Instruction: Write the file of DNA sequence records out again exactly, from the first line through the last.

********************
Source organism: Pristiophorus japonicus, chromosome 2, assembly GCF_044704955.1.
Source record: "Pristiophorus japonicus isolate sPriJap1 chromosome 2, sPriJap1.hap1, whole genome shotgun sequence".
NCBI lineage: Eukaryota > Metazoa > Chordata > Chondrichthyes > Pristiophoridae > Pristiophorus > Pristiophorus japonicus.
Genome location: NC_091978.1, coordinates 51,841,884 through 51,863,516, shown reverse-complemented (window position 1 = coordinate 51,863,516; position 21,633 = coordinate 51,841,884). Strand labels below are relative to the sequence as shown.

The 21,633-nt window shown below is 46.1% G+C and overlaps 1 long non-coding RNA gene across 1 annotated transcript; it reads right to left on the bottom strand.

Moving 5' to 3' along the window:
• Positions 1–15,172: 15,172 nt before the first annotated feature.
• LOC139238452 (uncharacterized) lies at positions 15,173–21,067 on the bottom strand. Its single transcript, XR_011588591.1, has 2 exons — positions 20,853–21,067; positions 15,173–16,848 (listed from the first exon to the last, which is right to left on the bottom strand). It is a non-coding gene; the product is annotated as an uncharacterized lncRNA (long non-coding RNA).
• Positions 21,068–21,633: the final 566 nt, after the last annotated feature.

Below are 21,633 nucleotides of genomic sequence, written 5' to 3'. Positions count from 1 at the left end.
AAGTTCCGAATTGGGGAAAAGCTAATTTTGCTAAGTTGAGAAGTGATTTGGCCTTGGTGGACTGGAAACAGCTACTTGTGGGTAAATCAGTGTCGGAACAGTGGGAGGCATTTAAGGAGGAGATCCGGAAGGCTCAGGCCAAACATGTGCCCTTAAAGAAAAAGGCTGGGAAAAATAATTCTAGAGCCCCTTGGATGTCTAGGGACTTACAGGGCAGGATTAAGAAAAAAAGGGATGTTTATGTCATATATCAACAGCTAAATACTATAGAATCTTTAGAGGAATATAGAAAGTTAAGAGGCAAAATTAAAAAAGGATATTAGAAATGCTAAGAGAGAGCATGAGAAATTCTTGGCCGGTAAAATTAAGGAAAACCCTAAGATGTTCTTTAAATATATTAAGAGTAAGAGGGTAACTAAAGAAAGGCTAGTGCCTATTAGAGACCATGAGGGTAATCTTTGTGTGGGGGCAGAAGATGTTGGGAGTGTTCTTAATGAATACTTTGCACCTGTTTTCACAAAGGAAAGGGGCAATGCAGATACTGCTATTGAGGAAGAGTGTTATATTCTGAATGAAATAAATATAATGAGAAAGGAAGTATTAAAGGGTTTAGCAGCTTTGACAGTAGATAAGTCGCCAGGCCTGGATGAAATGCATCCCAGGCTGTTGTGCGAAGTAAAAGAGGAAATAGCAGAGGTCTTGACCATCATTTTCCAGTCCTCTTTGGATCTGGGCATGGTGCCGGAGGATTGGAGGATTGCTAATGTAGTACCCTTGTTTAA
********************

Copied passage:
Source organism: Pristiophorus japonicus, chromosome 2, assembly GCF_044704955.1.
Source record: "Pristiophorus japonicus isolate sPriJap1 chromosome 2, sPriJap1.hap1, whole genome shotgun sequence".
NCBI lineage: Eukaryota > Metazoa > Chordata > Chondrichthyes > Pristiophoridae > Pristiophorus > Pristiophorus japonicus.
Genome location: NC_091978.1, coordinates 51,841,884 through 51,863,516, shown reverse-complemented (window position 1 = coordinate 51,863,516; position 21,633 = coordinate 51,841,884). Strand labels below are relative to the sequence as shown.

The 21,633-nt window shown below is 46.1% G+C and overlaps 1 long non-coding RNA gene across 1 annotated transcript; it reads right to left on the bottom strand.

Moving 5' to 3' along the window:
• Positions 1–15,172: 15,172 nt before the first annotated feature.
• LOC139238452 (uncharacterized) lies at positions 15,173–21,067 on the bottom strand. Its single transcript, XR_011588591.1, has 2 exons — positions 20,853–21,067; positions 15,173–16,848 (listed from the first exon to the last, which is right to left on the bottom strand). It is a non-coding gene; the product is annotated as an uncharacterized lncRNA (long non-coding RNA).
• Positions 21,068–21,633: the final 566 nt, after the last annotated feature.

Below are 21,633 nucleotides of genomic sequence, written 5' to 3'. Positions count from 1 at the left end.
AAGTTCCGAATTGGGGAAAAGCTAATTTTGCTAAGTTGAGAAGTGATTTGGCCTTGGTGGACTGGAAACAGCTACTTGTGGGTAAATCAGTGTCGGAACAGTGGGAGGCATTTAAGGAGGAGATCCGGAAGGCTCAGGCCAAACATGTGCCCTTAAAGAAAAAGGCTGGGAAAAATAATTCTAGAGCCCCTTGGATGTCTAGGGACTTACAGGGCAGGATTAAGAAAAAAAGGGATGTTTATGTCATATATCAACAGCTAAATACTATAGAATCTTTAGAGGAATATAGAAAGTTAAGAGGCAAAATTAAAAAAGGATATTAGAAATGCTAAGAGAGAGCATGAGAAATTCTTGGCCGGTAAAATTAAGGAAAACCCTAAGATGTTCTTTAAATATATTAAGAGTAAGAGGGTAACTAAAGAAAGGCTAGTGCCTATTAGAGACCATGAGGGTAATCTTTGTGTGGGGGCAGAAGATGTTGGGAGTGTTCTTAATGAATACTTTGCACCTGTTTTCACAAAGGAAAGGGGCAATGCAGATACTGCTATTGAGGAAGAGTGTTATATTCTGAATGAAATAAATATAATGAGAAAGGAAGTATTAAAGGGTTTAGCAGCTTTGACAGTAGATAAGTCGCCAGGCCTGGATGAAATGCATCCCAGGCTGTTGTGCGAAGTAAAAGAGGAAATAGCAGAGGTCTTGACCATCATTTTCCAGTCCTCTTTGGATCTGGGCATGGTGCCGGAGGATTGGAGGATTGCTAATGTAGTACCCTTGTTTAA